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Business-IT alignment in de praktijk: cases, problemen en oplossingen (Ivan Jureta)
 

Business-IT alignment in de praktijk: cases, problemen en oplossingen (Ivan Jureta)

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    Business-IT alignment in de praktijk: cases, problemen en oplossingen (Ivan Jureta) Business-IT alignment in de praktijk: cases, problemen en oplossingen (Ivan Jureta) Presentation Transcript

    • Business & IT alignment in practice: Cases, problems, solutions Ivan Jureta Senior Researcher, Fonds de la Recherche Scientifique - FNRS Associate Professor, Department of Business Administration, University of Namur ivan.jureta@unamur.be
    • Preliminaries
    • Business & IT alignment is not only about code quality (But code quality is necessary for alignment.) Image credits: Unknown. Found via Google Image search.
    • Business & IT alignment is not only about infrastructure quality (But infrastructure quality is necessary for alignment.) Image credits: Getty Images/Rainier Ehrhardt.
    • Business & IT alignment is not only about generating business value. (But we do it to produce value.) Image credits: AMC.
    • What is it about, then?
    • Here's an anecdote about Tom Kristensen and his engineers. (Btw, he won 24 Hours of Le Mans nine times.) Image credits: Politiken.dk / Linda Johansen.
    • Rough overview 1. 2. 3. 4. 5. 6. Case problems Business & IT alignment Case A: Conservative alignment Case B: Progressive alignment Case C: Extreme alignment Lessons learned
    • CASE A: Telco software maker Company A: - Makes and sells B2C IT software to telecoms - 100+ employees; big part are engineers - 7 years old CEO observed these issues: - Final products do not satisfy approved product designs - Product development schedules are missed - Product quality is lower than desired How do you solve this?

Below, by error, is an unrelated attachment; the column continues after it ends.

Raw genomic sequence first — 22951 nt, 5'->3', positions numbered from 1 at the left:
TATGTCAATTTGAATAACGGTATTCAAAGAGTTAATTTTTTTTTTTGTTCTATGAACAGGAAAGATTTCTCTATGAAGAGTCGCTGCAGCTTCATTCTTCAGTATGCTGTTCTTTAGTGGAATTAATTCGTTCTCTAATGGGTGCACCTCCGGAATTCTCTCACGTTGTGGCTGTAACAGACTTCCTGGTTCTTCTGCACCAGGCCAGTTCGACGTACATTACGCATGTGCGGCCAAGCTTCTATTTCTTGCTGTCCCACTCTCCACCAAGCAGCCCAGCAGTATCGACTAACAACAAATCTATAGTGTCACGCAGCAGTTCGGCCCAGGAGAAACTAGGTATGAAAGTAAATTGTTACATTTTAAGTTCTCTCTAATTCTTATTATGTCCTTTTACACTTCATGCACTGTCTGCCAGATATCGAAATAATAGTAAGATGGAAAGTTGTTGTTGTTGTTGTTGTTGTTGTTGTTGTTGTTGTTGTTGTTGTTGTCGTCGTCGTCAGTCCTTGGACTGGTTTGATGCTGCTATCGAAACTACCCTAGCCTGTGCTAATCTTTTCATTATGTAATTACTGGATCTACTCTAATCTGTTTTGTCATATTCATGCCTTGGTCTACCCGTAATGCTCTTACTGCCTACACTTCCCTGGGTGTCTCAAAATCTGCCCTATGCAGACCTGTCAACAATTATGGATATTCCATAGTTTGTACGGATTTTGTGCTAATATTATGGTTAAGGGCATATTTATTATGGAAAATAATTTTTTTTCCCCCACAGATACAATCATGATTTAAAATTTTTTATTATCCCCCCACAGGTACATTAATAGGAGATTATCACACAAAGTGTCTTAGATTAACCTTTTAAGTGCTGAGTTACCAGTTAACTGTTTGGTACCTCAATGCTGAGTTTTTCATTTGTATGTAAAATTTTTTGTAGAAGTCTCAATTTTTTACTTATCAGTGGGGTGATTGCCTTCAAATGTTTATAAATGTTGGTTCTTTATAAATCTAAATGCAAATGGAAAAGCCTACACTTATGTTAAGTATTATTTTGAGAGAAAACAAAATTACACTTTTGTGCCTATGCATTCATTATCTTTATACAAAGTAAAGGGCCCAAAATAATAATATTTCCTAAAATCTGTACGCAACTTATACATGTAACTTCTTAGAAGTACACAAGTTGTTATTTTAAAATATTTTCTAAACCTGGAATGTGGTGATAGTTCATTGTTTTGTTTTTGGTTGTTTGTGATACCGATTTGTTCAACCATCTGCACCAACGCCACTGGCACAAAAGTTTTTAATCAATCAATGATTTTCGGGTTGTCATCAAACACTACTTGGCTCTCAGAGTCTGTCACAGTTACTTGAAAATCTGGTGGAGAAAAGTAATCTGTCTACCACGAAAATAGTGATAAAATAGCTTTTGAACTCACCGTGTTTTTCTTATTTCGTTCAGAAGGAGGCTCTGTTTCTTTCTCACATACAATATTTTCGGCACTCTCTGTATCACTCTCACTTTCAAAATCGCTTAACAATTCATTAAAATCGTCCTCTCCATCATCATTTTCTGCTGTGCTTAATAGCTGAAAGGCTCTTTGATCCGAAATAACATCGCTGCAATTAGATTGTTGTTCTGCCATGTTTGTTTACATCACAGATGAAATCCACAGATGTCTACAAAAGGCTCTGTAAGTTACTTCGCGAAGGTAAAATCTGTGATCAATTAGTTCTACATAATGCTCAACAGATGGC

• CASE B: Personalized triathlon training Company B: - Sells personalized Ironman/triathlon training to top managers - 2 years old Owner wants to: - Grow the business faster - Increase the number of athletes per coach How do you solve this?
    • CASE C: Running startup Company C: - Wants to offer highly personalized running training to everyone - 0 years old - Important backers Owner wants to: - Grow the business faster - Increase the number of athletes per coach How do you solve this?
    • All three cases are very much related to the topic of Business & IT alignment. To see how, I'll first go back to basics of Business & IT alignment.
    • Business & IT alignment: - It is used to remind that IT and business have a complicated relationship - It is about making sure that IT: - serves the needs of the business, and - produces opportunities for: - revenue increase - cost reduction